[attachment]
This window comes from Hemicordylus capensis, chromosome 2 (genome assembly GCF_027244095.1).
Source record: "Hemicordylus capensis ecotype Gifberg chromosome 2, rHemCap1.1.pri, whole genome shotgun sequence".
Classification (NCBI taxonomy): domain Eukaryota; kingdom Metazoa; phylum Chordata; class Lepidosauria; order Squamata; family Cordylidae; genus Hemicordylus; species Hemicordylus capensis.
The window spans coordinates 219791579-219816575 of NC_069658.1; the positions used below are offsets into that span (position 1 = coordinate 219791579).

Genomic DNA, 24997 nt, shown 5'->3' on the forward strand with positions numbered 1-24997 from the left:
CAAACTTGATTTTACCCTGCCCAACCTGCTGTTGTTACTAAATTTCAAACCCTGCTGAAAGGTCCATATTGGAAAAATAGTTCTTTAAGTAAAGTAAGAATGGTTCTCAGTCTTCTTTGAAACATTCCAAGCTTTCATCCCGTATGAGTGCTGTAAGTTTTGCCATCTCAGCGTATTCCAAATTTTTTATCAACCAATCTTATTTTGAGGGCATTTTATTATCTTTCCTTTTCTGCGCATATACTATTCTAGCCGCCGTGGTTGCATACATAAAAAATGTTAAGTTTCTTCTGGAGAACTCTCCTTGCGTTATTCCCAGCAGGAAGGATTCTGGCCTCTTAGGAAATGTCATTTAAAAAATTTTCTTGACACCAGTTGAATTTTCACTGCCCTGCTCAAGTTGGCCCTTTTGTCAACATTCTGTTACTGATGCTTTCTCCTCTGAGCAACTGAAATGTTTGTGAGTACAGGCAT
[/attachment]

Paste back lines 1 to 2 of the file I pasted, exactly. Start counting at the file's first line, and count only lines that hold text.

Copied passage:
This window comes from Hemicordylus capensis, chromosome 2 (genome assembly GCF_027244095.1).
Source record: "Hemicordylus capensis ecotype Gifberg chromosome 2, rHemCap1.1.pri, whole genome shotgun sequence".